This editorial appeared in The Anchorage Daily News.
Federal managers decide to look before they leap
As ice disappears from Alaska's arctic waters, North Pacific fishing fleets may be tempted to push into the newly opening area, seeking whatever fish they might find. But nobody knows very much about the region's marine environment, how the arctic warming trend is changing it, and what damage, if any, commercial fishing might inflict.
Which is why the federal agency that manages Alaska's arctic waters wants to put a hold on any industrial fishing in the U.S. portions of the Chukchi and Beaufort Seas.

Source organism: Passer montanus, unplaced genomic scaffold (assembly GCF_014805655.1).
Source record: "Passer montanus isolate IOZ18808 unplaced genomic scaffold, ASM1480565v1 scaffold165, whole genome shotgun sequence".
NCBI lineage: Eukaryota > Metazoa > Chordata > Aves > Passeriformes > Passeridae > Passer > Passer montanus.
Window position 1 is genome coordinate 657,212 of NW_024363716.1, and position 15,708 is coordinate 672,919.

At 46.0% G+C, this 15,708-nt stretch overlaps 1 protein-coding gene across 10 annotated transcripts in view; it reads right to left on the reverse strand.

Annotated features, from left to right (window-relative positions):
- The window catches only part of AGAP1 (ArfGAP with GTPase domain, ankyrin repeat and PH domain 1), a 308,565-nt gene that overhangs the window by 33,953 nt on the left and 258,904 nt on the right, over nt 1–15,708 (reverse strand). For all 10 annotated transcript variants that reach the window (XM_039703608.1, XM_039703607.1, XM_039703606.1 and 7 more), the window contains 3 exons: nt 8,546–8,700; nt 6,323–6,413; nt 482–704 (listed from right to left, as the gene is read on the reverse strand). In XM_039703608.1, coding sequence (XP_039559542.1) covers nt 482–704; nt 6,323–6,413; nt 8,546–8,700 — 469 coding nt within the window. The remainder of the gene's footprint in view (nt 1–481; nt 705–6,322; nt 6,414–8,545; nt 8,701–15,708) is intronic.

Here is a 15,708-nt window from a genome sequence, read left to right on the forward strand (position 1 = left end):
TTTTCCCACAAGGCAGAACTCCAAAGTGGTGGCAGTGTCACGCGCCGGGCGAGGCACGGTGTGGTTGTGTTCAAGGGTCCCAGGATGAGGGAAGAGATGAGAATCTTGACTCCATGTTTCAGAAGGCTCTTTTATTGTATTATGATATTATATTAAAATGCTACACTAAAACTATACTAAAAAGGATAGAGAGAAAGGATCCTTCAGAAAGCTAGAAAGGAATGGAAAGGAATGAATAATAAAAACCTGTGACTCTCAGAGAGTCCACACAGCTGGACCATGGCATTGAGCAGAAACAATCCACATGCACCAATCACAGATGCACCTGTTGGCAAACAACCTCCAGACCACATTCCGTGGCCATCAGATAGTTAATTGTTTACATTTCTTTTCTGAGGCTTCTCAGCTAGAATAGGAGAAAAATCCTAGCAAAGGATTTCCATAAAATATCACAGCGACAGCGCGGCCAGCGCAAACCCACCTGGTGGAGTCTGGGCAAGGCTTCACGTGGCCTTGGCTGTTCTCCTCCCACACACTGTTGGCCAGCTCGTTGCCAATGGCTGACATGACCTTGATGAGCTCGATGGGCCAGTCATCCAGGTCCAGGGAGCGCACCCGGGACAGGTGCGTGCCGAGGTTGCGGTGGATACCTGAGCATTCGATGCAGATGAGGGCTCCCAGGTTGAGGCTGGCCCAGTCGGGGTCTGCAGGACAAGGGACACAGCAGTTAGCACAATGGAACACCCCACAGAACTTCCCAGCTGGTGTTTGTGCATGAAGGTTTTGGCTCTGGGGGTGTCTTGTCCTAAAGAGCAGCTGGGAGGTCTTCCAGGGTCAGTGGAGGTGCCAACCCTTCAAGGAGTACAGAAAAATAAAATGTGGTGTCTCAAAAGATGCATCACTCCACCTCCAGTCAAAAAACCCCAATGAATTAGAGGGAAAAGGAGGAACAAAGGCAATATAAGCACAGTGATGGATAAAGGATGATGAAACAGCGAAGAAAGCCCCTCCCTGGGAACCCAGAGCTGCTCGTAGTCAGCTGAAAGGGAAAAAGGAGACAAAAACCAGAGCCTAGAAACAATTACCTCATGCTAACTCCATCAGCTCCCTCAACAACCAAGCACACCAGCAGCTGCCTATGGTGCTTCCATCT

Monday, the North Pacific Fishery Management Council took a big step in that direction when it released a draft plan to close off fishing in Alaska's arctic waters. The council's official decision to close the area is expected next month.
Alaska's federal fishery managers deserve credit for getting ahead of any problems that industrial fishing might create in the Arctic.
This is "exactly the kind of precautionary action we need to protect Arctic Ocean ecosystem in the face of climate change," says Oceana, an international marine conservation organization with an office in Juneau. The closure is "among the largest-ever precautionary and preventative measures in fisheries management history."
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